The Clipper College Learning Outcomes were adopted from learning outcomes proposed for U.S. undergraduate education by the Association of American Colleges and Universities (AAC&U) and further developed in 15 VALUE Rubrics (Valid Assessment for Learning in Undergraduate Education). The learning outcomes for the 15 VALUE Rubrics as adopted by Clipper College are listed in Table 2.

Table 2: Clipper College Institutional Outcomes

Learning Outcome Category

Learning Outcome

Intellectual and Practical Skills

Inquiry and analysis

 

Critical thinking

 

Creative thinking

 

Written communication

 

Oral communication

 

Reading

 

Quantitative literacy

 

Information literacy

 

Teamwork

 

Problem solving

Personal and Social Responsibility

Civic knowledge and engagement---local and global

 

Intercultural knowledge and competence

 

Ethical reasoning

 

Foundations and skills for lifelong learning

Integrative and Applied Learning

Integrative and applied learning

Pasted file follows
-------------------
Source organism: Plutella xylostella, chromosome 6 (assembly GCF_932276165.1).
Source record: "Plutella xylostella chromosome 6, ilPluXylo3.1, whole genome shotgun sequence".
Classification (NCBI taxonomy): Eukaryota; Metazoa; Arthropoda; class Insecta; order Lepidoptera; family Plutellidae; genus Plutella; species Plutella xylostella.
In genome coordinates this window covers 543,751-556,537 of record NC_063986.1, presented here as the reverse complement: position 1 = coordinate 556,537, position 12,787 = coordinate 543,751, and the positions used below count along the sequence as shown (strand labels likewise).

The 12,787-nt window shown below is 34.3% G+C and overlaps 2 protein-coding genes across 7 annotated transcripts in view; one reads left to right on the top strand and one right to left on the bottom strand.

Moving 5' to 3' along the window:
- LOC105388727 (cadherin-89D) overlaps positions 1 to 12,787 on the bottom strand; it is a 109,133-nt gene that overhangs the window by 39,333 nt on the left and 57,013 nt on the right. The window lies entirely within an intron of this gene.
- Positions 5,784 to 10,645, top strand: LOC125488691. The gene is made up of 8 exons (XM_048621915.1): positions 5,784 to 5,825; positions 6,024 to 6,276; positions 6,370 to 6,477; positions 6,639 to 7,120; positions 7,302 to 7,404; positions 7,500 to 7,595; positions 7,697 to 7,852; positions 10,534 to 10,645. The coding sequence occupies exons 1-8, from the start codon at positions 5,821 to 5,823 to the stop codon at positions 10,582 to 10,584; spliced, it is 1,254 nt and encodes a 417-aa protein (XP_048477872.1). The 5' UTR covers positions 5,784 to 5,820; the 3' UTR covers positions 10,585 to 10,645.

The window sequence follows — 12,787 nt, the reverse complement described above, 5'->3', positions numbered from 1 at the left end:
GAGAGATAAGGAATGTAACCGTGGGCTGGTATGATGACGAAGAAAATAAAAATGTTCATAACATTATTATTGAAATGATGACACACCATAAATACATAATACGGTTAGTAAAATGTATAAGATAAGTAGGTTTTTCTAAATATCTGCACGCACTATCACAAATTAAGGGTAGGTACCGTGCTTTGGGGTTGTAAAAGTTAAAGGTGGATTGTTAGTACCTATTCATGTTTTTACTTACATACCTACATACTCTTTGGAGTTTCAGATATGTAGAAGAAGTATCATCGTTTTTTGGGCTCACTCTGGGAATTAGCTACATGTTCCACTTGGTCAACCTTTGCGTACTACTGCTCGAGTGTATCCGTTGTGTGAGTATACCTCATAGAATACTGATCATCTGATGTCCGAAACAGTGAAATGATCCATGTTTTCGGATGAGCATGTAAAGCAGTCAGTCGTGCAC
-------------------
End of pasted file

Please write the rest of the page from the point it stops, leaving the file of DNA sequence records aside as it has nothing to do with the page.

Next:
[Downloaded from http://www.aacu.org/value/ on 9-30-10.]

Midway through his degree in business administration, Brian Jefferys decided to pursue an opportunity for an unpaid internship offered by a local business. His advisor, Professor Grace Connolly, urged him to create a resume using the portfolio tools in Sakai to share as part of his application for the internship. His advisor also worked with him each semester to create a portfolio representing his understanding of and accomplishments in business administration. He documented and reflected upon his course work in the major, his two internships, and his semester abroad in Australia, and included artifacts from these experiences in the portfolio.